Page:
The Growth of Financial Institutions in Africa

Published: 31/07/14

Financial institutions have benefitted from a strong growth over the last decade in Africa. Supported by the development of a whole continent, certain African markets have become particularly attractive for financial institutions.

1. The African development story supporting the growth of financial institutions

Several factors have contributed to the growth of financial institutions in Africa. First is the strong increase in national GDPs across most of African countries (from 2001 to 2011, Sub-Saharan Africa economy grew at an average rate of 5.7% per annum in real terms according to the African Development Bank), combined with the booms of the prices of commodities and the increasing trade and investment flows. In addition, governance has generally improved throughout the continent, as well as business environments, as a result of recent reforms. Other factors include a sharp rise in urbanisation, a burgeoning middle class (which has tripled over the past three decades to 355 million, according to the African Development Bank) and the implementation of prudent public policies.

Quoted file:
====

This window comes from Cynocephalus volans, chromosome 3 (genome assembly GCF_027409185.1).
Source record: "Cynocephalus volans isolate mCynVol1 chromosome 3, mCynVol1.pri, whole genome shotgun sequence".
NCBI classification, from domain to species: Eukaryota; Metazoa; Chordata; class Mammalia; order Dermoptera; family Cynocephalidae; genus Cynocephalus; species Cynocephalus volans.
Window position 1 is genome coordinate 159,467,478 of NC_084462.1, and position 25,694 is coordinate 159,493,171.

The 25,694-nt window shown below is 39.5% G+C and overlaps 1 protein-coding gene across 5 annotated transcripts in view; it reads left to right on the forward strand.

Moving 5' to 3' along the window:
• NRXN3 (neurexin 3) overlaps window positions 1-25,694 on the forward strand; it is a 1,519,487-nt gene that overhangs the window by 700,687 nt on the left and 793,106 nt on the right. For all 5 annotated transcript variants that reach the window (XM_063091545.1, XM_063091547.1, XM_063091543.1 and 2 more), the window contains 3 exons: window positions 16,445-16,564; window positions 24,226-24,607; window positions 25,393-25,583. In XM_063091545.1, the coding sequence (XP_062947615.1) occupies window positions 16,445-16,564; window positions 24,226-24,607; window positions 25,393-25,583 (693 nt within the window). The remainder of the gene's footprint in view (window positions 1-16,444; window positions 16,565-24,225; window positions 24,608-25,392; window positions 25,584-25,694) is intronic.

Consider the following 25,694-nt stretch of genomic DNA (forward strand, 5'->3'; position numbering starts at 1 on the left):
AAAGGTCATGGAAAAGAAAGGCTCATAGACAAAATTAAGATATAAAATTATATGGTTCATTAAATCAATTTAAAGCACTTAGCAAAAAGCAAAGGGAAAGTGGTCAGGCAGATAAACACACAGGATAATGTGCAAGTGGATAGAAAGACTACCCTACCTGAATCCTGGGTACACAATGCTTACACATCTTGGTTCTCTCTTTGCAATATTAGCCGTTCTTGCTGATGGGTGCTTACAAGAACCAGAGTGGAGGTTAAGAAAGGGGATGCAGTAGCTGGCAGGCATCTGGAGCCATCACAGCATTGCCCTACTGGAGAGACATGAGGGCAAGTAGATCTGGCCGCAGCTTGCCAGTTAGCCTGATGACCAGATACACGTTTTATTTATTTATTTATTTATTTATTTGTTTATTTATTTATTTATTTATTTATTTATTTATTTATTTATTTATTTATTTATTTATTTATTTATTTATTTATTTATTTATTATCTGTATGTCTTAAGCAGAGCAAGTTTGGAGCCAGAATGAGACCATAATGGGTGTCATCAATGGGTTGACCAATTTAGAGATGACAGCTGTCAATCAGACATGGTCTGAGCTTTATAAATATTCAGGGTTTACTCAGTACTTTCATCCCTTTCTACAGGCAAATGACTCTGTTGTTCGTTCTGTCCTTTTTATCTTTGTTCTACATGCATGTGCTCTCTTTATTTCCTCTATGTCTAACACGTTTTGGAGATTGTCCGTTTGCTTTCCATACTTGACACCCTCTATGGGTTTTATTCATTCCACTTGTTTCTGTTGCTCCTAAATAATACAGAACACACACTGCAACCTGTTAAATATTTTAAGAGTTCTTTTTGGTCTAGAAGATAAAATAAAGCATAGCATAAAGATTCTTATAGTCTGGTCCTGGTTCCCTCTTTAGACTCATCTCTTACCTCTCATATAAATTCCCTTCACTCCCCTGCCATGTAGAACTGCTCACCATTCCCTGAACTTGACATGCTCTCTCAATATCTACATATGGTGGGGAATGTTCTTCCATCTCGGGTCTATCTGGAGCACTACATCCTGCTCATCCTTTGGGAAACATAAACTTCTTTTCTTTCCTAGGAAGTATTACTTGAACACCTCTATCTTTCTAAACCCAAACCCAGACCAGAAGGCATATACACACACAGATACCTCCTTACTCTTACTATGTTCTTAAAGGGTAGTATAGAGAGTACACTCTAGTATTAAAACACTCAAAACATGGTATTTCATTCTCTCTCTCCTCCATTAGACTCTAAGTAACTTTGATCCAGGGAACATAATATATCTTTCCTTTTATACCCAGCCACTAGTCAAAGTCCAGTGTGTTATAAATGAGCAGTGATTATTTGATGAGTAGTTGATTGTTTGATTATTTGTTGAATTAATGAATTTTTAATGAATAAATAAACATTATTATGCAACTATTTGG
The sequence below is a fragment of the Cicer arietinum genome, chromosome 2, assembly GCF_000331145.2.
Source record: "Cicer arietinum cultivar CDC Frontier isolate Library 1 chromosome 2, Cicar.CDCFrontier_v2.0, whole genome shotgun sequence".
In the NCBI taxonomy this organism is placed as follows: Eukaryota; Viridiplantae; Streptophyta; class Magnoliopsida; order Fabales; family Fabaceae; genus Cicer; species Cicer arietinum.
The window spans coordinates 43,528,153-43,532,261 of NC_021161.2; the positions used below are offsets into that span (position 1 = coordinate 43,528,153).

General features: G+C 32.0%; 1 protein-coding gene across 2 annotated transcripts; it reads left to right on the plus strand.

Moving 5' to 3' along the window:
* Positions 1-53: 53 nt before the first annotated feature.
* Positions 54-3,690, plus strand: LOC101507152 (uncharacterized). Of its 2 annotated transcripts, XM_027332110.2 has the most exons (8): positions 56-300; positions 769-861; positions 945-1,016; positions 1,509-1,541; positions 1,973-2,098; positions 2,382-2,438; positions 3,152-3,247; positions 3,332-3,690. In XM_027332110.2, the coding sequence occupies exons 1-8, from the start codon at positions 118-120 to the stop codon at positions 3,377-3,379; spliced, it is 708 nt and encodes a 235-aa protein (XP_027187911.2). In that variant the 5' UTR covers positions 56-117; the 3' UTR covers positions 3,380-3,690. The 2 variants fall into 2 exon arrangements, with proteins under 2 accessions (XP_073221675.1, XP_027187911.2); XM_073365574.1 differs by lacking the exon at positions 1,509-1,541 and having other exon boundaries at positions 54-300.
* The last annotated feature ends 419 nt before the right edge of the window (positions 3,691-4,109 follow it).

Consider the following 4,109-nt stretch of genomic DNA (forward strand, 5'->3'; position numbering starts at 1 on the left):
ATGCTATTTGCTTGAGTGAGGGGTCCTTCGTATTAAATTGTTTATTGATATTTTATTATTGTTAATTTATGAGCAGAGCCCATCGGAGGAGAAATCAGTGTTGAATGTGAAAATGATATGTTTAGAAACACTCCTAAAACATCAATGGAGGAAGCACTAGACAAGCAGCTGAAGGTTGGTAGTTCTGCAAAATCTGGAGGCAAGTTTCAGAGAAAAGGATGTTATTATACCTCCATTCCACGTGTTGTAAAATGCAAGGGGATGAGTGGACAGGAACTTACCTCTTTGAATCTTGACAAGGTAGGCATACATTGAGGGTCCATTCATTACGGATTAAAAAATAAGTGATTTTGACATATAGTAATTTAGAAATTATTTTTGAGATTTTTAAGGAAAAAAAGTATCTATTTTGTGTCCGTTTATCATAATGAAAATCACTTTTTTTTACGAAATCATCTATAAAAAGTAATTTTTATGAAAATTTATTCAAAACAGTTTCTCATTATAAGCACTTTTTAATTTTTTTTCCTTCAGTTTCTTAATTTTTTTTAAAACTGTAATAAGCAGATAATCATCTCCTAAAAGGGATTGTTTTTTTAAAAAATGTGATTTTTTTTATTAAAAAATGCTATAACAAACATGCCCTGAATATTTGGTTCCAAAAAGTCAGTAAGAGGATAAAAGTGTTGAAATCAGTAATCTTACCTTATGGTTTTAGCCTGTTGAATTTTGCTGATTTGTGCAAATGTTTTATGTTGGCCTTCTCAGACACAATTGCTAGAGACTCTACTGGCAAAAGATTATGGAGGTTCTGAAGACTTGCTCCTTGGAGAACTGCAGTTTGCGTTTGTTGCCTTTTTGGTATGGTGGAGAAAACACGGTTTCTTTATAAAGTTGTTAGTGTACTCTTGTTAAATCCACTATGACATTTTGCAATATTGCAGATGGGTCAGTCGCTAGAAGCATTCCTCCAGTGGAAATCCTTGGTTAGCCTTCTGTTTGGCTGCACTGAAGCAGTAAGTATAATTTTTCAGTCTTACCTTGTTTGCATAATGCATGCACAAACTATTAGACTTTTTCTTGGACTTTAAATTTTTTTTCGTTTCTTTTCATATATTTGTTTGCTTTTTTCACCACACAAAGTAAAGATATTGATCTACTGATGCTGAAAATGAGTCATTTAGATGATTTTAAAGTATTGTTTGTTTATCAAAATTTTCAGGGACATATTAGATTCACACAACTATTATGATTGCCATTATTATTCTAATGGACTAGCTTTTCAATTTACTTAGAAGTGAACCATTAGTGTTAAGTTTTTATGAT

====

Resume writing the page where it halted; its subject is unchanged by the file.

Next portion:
Certain economic trends specific to Africa also played a significant role. Among them the development of new financial services markets based on innovative infrastructure and products, such as mobile phone-based financial services. International Financial Institutions and Development Finance Institutions traditionally involved in Africa like the World Bank and the African Development Bank have significantly increased their commitment to the development of financial services through the use of standard procedures and working methods.

Usual challenges are however still affecting business transactions in Africa: small sized markets combined with large populations with low income; inefficient or absent market infrastructure in some economies dominated by a large informal sector; challenging business environments; lack of regional economic integration.

2. The most attractive African markets for financial institutions

In the light of the various elements supporting Africa’s growth, financial institutions have become aware of the potential lying within Africa’s growing consumer base and started focusing on its large ‘unbanked’ population (at most 20% of African households have any access to formal or semi-formal finance). Thus, the financial services sector in Africa has particularly improved over the last few years. Unlike many Western countries, it has proven to be resilient to the effects of the global financial crisis due to its limited exposure to complex financial products. This went along a significant and rapid expansion of retail banking (expected to grow in Sub-Saharan Africa at a compound annual rate of 15% until 2020), the tightening of banking regulations and policies (aimed at fighting corruption and increasing transparency) and the reduction in entry barriers.